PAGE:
To qualify as “similarly situated, ” there must be evidence that the retained employees had duties that were comparable to those of the plaintiff. Id. Courts analyzing the fourth prong must “look to the job function, level of supervisory responsibility and salary, as well as other factors relevant to the particular workplace. This determination requires a court to undertake a fact-intensive inquiry on a case-by-case basis rather than in a mechanistic and inflexible manner.” Monaco, 359 F.3d at 305; see also Opsatnik v. Norfolk S. Corp., 335 F. App’x 220, 222-23 (3d Cir. 2009) (“While ‘similarly situated’ does not mean identically situated, the plaintiff must nevertheless be similar in ‘all relevant respects.’”) (quoting Holifield v. Reno, 115 F.3d 1555, 1562 (11th Cir. 1997)); Lepore v. Lanvision Sys., Inc., 113 F. App’x 449, 452 (3d Cir. 2004) (opining that similarly situated employees “work in the same area in approximately the same position”) (citing Anderson, 297 F.3d at 249-50); Johnson v. Kroger Co., 319 F.3d 858, 867 (6th Cir. 2003) (“In the context of personnel actions, the relevant factors for determining whether employees are similarly situated often include the employees’ supervisors, the standards that the employees had to meet, and the employees’ conduct.”) (citation omitted); Milliron v. Pilot Travel Cntrs, LLC, No. 06-0262, 2009 WL 2579200, at *10 (W.D. Pa. Aug. 20, 2009) (citing Monaco and collecting other Circuit cases); Armstead, 2006 WL 544403, at *5 (holding that a supervisor was not similarly situated to another supervisor with the same title where the former could not perform the latter’s duties).
“In order for a plaintiff to satisfy the ‘sufficiently younger’ standard, . . . there is no ‘particular age difference that must be shown, ’ but while ‘[d]ifferent courts have held . . . that a five year difference can be sufficient, . . . a one year difference cannot.’” Showalter v. Univ. of Pittsburgh Med. Ctr., 190 F.3d 231, 236 (3d Cir. 1999) (quoting Sempier, 45 F.3d at 729 (citations omitted)).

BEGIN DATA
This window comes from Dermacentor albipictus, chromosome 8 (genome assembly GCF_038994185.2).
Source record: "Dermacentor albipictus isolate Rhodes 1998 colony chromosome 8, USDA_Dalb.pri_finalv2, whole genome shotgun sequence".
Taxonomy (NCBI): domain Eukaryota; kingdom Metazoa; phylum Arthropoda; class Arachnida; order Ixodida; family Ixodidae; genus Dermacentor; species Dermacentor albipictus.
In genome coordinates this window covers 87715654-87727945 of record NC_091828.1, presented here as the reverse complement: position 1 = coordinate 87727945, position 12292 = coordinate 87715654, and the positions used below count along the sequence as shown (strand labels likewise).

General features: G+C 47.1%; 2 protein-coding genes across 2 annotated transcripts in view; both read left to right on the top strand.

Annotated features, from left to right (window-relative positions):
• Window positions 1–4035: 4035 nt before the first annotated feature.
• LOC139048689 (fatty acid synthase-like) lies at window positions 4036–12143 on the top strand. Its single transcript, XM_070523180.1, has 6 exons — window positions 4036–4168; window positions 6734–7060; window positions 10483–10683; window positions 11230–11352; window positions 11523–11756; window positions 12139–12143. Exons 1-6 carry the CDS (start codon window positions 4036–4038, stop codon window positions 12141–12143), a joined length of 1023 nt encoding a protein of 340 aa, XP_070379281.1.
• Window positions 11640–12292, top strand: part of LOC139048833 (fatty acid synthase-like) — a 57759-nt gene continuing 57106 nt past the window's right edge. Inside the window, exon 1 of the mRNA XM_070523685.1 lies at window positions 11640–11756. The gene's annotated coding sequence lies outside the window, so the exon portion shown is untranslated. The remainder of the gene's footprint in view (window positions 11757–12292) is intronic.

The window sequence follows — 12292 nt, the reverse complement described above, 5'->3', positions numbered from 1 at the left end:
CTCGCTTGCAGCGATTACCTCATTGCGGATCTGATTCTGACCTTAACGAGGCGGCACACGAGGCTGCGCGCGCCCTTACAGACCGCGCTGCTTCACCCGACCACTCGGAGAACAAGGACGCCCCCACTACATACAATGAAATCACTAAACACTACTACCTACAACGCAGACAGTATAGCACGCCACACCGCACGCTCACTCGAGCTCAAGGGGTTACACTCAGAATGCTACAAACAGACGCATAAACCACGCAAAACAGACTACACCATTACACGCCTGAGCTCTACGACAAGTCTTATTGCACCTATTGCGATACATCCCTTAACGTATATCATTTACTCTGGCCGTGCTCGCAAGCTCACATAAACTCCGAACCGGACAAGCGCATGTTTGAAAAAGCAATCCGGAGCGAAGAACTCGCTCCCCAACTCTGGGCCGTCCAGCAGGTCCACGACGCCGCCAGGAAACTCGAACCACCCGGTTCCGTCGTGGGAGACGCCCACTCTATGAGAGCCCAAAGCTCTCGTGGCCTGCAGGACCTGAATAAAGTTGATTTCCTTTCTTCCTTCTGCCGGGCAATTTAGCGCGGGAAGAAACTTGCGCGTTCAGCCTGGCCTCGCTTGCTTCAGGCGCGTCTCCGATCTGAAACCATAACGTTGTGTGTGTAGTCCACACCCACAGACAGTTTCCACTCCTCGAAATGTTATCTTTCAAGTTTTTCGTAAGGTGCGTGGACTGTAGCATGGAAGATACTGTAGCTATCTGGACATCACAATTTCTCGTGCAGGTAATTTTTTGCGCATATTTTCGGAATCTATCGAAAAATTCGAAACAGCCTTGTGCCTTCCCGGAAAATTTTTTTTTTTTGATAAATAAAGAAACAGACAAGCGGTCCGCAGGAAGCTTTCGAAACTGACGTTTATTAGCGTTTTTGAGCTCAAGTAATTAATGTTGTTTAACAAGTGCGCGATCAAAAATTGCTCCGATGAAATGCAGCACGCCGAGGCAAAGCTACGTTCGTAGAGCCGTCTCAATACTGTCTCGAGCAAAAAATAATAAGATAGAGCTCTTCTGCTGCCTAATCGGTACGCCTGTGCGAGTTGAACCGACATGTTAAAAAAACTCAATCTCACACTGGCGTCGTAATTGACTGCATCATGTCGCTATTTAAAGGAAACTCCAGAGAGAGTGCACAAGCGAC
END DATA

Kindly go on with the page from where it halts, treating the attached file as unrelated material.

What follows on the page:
Plaintiff asserts that he has made a prima facie case of age discrimination. (Pl.’s Resp. 36.) He notes, first, that the HRBPs “held precisely the same position as Plaintiff.” (Id.) He then argues that Plaintiff and Miller were “substantially older” than the other two HRBPs reporting directly to Billow; and “[a]fter Plaintiff was terminated, but before Miller retired, Billow promoted Russell, a significantly younger female employee, to take Miller’s HRBP position.” (Id.) He points out that Palopoli was also “substantially younger than Plaintiff.” (Id. at 37.) Defendant contends that Plaintiff cannot demonstrate that he was qualified for the labor relations position, or that the labor relations position was similar to the HRBP position that Plaintiff had occupied and which was subsequently eliminated. (Def.’s Mem. 19.)
Plaintiff was sixty-two years old when he was terminated from Defendants’ employment on October 1, 2009. Therefore, elements (1) and (3) have been met. At the time that Plaintiff was terminated, three other HRBPs reported directly to Billow: Miller, Byrd, and Sholl. Plaintiff and Miller were located in Allentown, and Byrd and Sholl were located in Greensboro. Therefore, of the four HRBPs reporting directly to Billow, only Miller was similarly situated to Plaintiff. In 2009, the year when Plaintiff was laid off, Miller was sixty-five years old. She was three years older than Plaintiff. Therefore, with respect to Miller, Plaintiff cannot meet element (4).